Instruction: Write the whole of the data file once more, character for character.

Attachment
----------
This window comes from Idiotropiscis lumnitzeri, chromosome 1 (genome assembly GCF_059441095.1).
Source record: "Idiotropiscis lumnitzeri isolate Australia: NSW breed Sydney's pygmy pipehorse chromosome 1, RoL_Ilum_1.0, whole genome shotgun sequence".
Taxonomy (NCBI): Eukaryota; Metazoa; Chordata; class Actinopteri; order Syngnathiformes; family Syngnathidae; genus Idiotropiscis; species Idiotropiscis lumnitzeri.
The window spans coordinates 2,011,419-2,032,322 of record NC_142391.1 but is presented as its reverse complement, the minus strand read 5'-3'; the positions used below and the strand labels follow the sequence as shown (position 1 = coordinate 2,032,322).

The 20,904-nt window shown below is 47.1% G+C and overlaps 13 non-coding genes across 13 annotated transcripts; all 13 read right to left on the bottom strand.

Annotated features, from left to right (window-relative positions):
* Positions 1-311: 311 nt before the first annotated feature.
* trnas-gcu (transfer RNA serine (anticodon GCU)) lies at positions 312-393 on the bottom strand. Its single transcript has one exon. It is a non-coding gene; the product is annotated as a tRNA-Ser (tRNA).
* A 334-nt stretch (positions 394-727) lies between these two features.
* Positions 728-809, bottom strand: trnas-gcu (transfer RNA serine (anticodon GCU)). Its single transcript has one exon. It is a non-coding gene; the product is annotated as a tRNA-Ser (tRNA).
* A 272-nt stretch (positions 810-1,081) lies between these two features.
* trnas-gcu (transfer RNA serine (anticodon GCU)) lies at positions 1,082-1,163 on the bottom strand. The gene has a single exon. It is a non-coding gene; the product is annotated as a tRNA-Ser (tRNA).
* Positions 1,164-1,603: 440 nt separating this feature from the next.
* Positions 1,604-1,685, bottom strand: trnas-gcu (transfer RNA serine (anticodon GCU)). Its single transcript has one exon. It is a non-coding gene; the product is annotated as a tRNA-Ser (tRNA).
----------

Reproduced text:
This window comes from Idiotropiscis lumnitzeri, chromosome 1 (genome assembly GCF_059441095.1).
Source record: "Idiotropiscis lumnitzeri isolate Australia: NSW breed Sydney's pygmy pipehorse chromosome 1, RoL_Ilum_1.0, whole genome shotgun sequence".
Taxonomy (NCBI): Eukaryota; Metazoa; Chordata; class Actinopteri; order Syngnathiformes; family Syngnathidae; genus Idiotropiscis; species Idiotropiscis lumnitzeri.
The window spans coordinates 2,011,419-2,032,322 of record NC_142391.1 but is presented as its reverse complement, the minus strand read 5'-3'; the positions used below and the strand labels follow the sequence as shown (position 1 = coordinate 2,032,322).

The 20,904-nt window shown below is 47.1% G+C and overlaps 13 non-coding genes across 13 annotated transcripts; all 13 read right to left on the bottom strand.

Annotated features, from left to right (window-relative positions):
* Positions 1-311: 311 nt before the first annotated feature.
* trnas-gcu (transfer RNA serine (anticodon GCU)) lies at positions 312-393 on the bottom strand. Its single transcript has one exon. It is a non-coding gene; the product is annotated as a tRNA-Ser (tRNA).
* A 334-nt stretch (positions 394-727) lies between these two features.
* Positions 728-809, bottom strand: trnas-gcu (transfer RNA serine (anticodon GCU)). Its single transcript has one exon. It is a non-coding gene; the product is annotated as a tRNA-Ser (tRNA).
* A 272-nt stretch (positions 810-1,081) lies between these two features.
* trnas-gcu (transfer RNA serine (anticodon GCU)) lies at positions 1,082-1,163 on the bottom strand. The gene has a single exon. It is a non-coding gene; the product is annotated as a tRNA-Ser (tRNA).
* Positions 1,164-1,603: 440 nt separating this feature from the next.
* Positions 1,604-1,685, bottom strand: trnas-gcu (transfer RNA serine (anticodon GCU)). Its single transcript has one exon. It is a non-coding gene; the product is annotated as a tRNA-Ser (tRNA).